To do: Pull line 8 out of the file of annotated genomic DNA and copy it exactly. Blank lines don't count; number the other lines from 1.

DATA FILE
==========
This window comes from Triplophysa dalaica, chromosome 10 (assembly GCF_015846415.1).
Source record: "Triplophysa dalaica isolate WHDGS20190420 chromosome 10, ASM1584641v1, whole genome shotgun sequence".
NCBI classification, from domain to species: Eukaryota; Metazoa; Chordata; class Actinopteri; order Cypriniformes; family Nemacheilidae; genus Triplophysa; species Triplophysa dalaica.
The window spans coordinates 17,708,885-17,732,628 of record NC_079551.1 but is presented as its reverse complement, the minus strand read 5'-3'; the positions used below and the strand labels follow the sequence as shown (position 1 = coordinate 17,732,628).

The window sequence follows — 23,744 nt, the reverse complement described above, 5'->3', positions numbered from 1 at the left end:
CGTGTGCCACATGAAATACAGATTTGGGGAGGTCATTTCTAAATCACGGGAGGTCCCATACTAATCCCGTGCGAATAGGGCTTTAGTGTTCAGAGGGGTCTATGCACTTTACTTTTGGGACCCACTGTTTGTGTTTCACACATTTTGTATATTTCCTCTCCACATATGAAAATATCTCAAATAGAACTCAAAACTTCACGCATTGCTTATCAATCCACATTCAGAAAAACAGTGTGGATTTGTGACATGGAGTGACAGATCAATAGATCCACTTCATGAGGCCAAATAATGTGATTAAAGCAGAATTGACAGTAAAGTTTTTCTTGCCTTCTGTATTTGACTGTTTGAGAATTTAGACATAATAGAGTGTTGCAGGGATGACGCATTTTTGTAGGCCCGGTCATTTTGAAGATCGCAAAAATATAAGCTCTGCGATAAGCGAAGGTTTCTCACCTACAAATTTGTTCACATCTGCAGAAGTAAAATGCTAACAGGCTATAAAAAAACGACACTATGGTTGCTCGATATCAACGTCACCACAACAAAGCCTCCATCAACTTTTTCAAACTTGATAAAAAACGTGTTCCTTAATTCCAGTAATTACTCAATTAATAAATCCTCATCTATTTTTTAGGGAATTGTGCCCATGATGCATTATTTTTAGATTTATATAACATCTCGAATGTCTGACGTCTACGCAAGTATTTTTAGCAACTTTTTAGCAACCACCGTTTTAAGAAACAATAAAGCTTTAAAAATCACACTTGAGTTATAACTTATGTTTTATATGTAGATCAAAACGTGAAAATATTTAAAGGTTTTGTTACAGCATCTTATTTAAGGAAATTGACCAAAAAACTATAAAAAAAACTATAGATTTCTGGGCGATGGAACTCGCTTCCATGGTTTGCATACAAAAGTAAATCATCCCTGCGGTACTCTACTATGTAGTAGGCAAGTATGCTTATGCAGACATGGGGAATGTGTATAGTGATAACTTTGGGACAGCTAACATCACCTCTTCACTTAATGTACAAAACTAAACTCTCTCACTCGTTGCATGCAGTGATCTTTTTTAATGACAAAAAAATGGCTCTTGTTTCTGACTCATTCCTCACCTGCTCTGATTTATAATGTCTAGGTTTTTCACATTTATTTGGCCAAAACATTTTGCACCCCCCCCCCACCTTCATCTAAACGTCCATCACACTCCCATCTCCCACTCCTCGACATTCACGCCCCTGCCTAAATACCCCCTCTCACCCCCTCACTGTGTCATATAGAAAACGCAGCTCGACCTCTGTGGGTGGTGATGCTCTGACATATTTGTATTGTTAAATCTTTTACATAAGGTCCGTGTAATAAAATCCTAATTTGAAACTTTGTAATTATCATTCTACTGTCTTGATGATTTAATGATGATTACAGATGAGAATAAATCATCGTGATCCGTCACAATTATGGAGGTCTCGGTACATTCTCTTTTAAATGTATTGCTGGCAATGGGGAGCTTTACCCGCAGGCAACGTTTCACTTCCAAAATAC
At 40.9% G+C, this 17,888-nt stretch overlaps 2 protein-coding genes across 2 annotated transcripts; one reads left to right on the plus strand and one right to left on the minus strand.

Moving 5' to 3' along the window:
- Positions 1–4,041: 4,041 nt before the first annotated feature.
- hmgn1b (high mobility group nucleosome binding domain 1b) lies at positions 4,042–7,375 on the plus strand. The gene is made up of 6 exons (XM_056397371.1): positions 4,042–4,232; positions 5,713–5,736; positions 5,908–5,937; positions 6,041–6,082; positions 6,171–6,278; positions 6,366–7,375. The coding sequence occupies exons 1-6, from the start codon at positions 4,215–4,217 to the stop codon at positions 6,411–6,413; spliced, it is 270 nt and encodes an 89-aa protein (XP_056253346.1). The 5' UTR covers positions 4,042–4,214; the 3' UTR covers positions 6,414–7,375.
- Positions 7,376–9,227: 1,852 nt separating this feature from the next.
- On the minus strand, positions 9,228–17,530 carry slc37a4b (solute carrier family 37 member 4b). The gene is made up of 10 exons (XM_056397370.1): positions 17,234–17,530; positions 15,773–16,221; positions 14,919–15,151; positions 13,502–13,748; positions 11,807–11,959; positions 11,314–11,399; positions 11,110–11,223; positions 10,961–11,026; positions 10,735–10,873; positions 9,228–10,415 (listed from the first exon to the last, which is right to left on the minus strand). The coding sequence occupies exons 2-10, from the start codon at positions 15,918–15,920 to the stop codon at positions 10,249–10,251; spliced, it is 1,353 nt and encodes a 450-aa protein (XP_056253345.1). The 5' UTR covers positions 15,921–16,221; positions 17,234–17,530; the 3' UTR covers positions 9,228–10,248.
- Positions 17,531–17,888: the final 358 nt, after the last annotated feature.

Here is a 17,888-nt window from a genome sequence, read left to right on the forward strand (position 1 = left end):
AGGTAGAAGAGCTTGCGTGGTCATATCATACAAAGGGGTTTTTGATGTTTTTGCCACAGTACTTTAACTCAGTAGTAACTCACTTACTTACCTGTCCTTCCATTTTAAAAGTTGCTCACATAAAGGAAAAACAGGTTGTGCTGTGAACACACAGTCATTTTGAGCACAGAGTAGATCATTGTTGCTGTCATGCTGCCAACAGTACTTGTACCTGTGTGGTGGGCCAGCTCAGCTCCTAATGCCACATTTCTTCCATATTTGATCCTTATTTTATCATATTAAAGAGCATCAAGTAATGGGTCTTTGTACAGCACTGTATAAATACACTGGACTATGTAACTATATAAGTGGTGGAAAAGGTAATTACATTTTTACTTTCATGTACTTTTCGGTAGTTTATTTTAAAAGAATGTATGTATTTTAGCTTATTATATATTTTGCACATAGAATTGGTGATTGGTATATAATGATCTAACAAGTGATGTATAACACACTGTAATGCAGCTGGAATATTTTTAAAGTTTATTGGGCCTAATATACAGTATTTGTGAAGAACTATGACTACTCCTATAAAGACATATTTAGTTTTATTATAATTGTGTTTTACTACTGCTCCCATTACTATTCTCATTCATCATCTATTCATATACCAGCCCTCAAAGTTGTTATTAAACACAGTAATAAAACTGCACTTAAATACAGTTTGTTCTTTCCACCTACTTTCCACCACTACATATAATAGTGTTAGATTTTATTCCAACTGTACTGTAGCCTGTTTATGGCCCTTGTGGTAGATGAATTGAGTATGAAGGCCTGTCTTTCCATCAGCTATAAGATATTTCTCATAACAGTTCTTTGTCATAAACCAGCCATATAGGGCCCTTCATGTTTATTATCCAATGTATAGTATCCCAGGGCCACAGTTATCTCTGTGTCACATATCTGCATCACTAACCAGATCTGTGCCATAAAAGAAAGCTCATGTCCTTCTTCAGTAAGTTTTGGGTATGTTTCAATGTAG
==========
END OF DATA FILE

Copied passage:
Moving 5' to 3' along the window: